[LAU] can't do 5.1 audio from a PC!

Florin Andrei florin at andrei.myip.org
Fri Nov 14 15:02:29 EST 2008

Clemens Ladisch wrote:
> Florin Andrei wrote:
>> [...]
>> But with the PC, once the digital coaxial carrier comes up, it's always
>> ProLogic and 2.1, never Dolby Digital and 5.1
> SPDIF was designed for stereo, so it has only the bandwidth for two
> channels of data at 48 kHz.  (There are extensions for higher sample
> rates by increasing the clock, but there are never more than two
> channels.)
> To transport more than two channels over SPDIF, the audio data has to
> be compressed so that it fits into the bandwidth that two uncompressed
> channels would use.  There are two common codecs, Dolby/AC-3 and DTS;
> both are heavily patented.
> Any sound card that wants to encode multichannel audio for transport
> over SPDIF has to include an encoder license.  Very few do (the Windows
> drivers for CMI8768+/8770/8788 and some X-Fi cards come with encoders).
> Without encoder, 5.1 playback works only when the source data has
> already been encoded previously (e.g., on a DVD).

Awesome - that clarifies some things I discovered last night when 
googling around and doing experiments with the motherboard.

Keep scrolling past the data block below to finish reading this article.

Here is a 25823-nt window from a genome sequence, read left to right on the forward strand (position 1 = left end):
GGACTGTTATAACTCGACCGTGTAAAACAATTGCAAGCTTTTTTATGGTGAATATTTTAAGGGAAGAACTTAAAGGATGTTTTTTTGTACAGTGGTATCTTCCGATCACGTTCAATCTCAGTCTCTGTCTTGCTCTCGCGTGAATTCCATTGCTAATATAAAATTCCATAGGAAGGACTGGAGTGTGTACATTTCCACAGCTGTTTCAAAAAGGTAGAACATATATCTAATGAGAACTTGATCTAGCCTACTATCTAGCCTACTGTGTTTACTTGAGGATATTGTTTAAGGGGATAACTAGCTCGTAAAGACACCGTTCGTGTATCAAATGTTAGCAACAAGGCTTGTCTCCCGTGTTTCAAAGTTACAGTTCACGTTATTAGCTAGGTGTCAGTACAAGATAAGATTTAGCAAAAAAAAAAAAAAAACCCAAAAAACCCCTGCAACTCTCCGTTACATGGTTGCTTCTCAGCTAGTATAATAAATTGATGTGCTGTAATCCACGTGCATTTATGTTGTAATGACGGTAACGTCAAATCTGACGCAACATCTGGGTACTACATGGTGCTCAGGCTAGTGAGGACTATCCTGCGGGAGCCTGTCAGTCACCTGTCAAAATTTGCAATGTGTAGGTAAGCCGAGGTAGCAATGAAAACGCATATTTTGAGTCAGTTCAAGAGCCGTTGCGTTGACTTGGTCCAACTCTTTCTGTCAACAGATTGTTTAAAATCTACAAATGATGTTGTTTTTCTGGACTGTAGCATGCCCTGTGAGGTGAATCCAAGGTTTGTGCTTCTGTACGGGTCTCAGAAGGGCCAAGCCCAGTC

The consensus seems to be it's very hard to do 5.1 over S/PDIF unless 
the data is already encoded like that (DVD) - you provided the 
explanation for that. So, if I play a DVD it might be doable, but if I 
play a game that has capabilities for 5.1 output, most likely it will 
not work.

What I discovered is that the sound chip on the mobo can send 5 audio 
channels over analog. I guess that should remove all limitations, isn't it?

> AFAIK there is no Linux distribution that ships with an encoder,
> but you can download and install an AC-3 encoder manually (see
> <http://www.alsa-project.org/main/index.php/A52_plugin>).

Is there anything similar for Windows? Some sort of universal plugin 
that works with any card?

Florin Andrei


More information about the Linux-audio-user mailing list